What about your long term prospects?

Looking further ahead, below is a rough guide for what graduates went on to earn.

Physical sciences

The graph shows median earnings of graduates who achieved a degree in this subject area one, three and five years after graduating from here.

£27k

£27k

£34k

£34k

£36k

£36k

Note: this data only looks at employees (and not those who are self-employed or also studying) and covers a broad sample of graduates and the various paths they've taken, which might not always be a direct result of their degree.

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This is what the university has told Ucas about the course. Use it to get a quick idea about what makes it unique compared to similar courses, elsewhere.

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Course location and department:

This is what the university has told Ucas about the course. Use it to get a quick idea about what makes it unique compared to similar courses, elsewhere.

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Teaching Excellence Framework (TEF):

We've received this information from the Department for Education, via Ucas. This is how the university as a whole has been rated for its quality of teaching: gold silver or bronze. Note, not all universities have taken part in the TEF.

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This information comes from the National Student Survey, an annual student survey of final-year students. You can use this to see how satisfied students studying this subject area at this university, are (not the individual course).

We calculate a mean rating of all responses to indicate whether this is high, medium or low compared to the same subject area at other universities.

Have a question about this info? Learn more here

This information is from the Higher Education Statistics Agency (HESA).

You can use this to get an idea of who you might share a lecture with and how they progressed in this subject, here. It's also worth comparing typical A-level subjects and grades students achieved with the current course entry requirements; similarities or differences here could indicate how flexible (or not) a university might be.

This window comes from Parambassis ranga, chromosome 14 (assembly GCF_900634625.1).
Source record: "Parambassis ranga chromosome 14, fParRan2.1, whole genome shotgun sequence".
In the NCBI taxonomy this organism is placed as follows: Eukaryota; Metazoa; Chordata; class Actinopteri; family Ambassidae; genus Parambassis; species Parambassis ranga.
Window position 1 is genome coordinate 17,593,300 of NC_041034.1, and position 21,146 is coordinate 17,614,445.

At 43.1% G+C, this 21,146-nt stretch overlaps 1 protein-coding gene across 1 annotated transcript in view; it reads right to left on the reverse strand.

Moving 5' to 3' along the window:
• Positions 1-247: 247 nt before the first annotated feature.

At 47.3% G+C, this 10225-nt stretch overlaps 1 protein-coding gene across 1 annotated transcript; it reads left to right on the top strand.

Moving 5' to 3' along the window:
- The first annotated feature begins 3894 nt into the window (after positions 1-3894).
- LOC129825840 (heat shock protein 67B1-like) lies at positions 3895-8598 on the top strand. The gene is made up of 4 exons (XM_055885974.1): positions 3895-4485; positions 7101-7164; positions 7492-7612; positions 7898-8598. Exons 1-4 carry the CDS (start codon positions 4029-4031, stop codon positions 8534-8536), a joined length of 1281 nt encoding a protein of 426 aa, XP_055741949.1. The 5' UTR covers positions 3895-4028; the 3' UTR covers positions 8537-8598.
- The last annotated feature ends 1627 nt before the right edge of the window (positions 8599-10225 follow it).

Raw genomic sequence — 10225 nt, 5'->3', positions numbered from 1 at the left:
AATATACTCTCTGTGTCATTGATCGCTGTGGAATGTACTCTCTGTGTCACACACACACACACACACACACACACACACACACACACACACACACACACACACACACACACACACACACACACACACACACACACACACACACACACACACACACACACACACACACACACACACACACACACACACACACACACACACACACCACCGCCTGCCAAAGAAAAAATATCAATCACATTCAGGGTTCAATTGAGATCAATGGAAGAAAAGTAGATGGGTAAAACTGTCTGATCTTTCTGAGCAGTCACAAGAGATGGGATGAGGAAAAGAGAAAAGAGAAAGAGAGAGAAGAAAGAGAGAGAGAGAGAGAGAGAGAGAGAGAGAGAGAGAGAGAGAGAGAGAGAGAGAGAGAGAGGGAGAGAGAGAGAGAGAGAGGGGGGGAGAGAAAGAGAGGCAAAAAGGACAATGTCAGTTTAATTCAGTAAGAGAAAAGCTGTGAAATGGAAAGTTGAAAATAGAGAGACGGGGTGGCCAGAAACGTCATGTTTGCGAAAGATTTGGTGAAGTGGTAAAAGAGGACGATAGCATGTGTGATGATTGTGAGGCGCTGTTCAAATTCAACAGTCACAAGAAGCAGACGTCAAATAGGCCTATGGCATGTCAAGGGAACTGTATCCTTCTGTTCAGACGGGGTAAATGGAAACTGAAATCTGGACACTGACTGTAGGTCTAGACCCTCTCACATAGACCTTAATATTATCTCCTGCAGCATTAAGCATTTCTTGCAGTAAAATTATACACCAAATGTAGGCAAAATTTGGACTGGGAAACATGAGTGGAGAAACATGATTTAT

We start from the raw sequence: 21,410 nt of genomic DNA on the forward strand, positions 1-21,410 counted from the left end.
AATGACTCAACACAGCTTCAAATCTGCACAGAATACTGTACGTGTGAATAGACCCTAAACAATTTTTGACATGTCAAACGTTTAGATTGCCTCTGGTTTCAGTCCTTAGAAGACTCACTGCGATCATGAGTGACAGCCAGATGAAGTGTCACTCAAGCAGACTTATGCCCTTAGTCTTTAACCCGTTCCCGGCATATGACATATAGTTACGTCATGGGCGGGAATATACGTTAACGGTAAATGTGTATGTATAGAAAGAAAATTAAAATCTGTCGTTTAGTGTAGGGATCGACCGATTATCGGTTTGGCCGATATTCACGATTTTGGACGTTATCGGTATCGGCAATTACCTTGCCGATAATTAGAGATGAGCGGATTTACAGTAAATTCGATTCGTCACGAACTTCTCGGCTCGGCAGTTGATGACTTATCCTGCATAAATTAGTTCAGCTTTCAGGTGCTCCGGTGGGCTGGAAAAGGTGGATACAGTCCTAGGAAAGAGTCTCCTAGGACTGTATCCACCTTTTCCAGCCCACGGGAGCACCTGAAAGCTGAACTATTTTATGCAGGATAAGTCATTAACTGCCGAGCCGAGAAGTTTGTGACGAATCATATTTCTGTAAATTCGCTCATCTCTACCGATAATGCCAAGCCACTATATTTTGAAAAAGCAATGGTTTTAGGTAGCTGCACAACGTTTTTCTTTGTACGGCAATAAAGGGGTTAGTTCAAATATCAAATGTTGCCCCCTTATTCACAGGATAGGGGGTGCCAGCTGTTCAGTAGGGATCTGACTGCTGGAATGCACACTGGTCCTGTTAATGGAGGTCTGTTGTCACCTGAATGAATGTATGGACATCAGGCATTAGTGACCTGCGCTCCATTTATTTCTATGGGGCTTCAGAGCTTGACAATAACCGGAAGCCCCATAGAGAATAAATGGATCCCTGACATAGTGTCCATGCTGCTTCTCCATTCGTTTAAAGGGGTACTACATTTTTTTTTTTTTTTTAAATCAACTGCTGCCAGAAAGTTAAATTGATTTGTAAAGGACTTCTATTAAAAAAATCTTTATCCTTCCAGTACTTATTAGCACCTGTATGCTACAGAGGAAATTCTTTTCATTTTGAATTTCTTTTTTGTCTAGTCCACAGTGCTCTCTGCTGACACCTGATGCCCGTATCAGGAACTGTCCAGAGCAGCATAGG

Have a question about this info? Learn more here

Post-six month graduation stats:

This is from the Destinations of Leavers from Higher Education Survey, based on responses from graduates who studied the same subject area here.

It offers a snapshot of what grads went on to do six months later, what they were earning on average, and whether they felt their degree helped them obtain a 'graduate role'. We calculate a mean rating to indicate if this is high, medium or low compared to other universities.

Have a question about this info? Learn more here

Graduate field commentary:

The Higher Education Careers Services Unit have provided some further context for all graduates in this subject area, including details that numbers alone might not show

Have a question about this info? Learn more here

The Longitudinal Educational Outcomes dataset combines HRMC earnings data with student records from the Higher Education Statistics Agency.

While there are lots of factors at play when it comes to your future earnings, use this as a rough timeline of what graduates in this subject area were earning on average one, three and five years later. Can you see a steady increase in salary, or did grads need some experience under their belt before seeing a nice bump up in their pay packet?

Have a question about this info? Learn more here